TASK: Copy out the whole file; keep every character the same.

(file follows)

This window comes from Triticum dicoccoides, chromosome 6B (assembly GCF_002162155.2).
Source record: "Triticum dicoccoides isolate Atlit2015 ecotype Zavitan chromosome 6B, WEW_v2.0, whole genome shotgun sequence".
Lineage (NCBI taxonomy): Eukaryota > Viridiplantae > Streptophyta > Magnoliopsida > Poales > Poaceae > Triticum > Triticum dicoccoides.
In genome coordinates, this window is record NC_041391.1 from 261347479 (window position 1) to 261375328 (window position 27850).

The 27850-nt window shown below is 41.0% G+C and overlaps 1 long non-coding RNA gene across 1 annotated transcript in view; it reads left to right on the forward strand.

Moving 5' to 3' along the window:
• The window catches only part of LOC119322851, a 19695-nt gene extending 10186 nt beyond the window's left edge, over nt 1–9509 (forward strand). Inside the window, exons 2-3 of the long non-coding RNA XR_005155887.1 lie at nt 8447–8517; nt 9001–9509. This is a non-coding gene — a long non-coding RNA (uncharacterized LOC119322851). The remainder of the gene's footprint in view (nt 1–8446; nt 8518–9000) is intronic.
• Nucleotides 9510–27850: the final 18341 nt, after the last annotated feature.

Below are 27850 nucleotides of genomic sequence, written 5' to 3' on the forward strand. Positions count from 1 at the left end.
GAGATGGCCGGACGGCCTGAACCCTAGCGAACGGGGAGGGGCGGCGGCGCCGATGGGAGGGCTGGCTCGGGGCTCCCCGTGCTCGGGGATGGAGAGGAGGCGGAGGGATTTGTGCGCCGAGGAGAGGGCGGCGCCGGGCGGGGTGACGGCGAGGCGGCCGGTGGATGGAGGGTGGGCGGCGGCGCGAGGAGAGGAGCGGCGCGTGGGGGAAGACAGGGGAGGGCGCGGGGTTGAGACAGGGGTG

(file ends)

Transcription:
This window comes from Triticum dicoccoides, chromosome 6B (assembly GCF_002162155.2).
Source record: "Triticum dicoccoides isolate Atlit2015 ecotype Zavitan chromosome 6B, WEW_v2.0, whole genome shotgun sequence".
Lineage (NCBI taxonomy): Eukaryota > Viridiplantae > Streptophyta > Magnoliopsida > Poales > Poaceae > Triticum > Triticum dicoccoides.
In genome coordinates, this window is record NC_041391.1 from 261347479 (window position 1) to 261375328 (window position 27850).

The 27850-nt window shown below is 41.0% G+C and overlaps 1 long non-coding RNA gene across 1 annotated transcript in view; it reads left to right on the forward strand.

Moving 5' to 3' along the window:
• The window catches only part of LOC119322851, a 19695-nt gene extending 10186 nt beyond the window's left edge, over nt 1–9509 (forward strand). Inside the window, exons 2-3 of the long non-coding RNA XR_005155887.1 lie at nt 8447–8517; nt 9001–9509. This is a non-coding gene — a long non-coding RNA (uncharacterized LOC119322851). The remainder of the gene's footprint in view (nt 1–8446; nt 8518–9000) is intronic.
• Nucleotides 9510–27850: the final 18341 nt, after the last annotated feature.

Below are 27850 nucleotides of genomic sequence, written 5' to 3' on the forward strand. Positions count from 1 at the left end.
GAGATGGCCGGACGGCCTGAACCCTAGCGAACGGGGAGGGGCGGCGGCGCCGATGGGAGGGCTGGCTCGGGGCTCCCCGTGCTCGGGGATGGAGAGGAGGCGGAGGGATTTGTGCGCCGAGGAGAGGGCGGCGCCGGGCGGGGTGACGGCGAGGCGGCCGGTGGATGGAGGGTGGGCGGCGGCGCGAGGAGAGGAGCGGCGCGTGGGGGAAGACAGGGGAGGGCGCGGGGTTGAGACAGGGGTG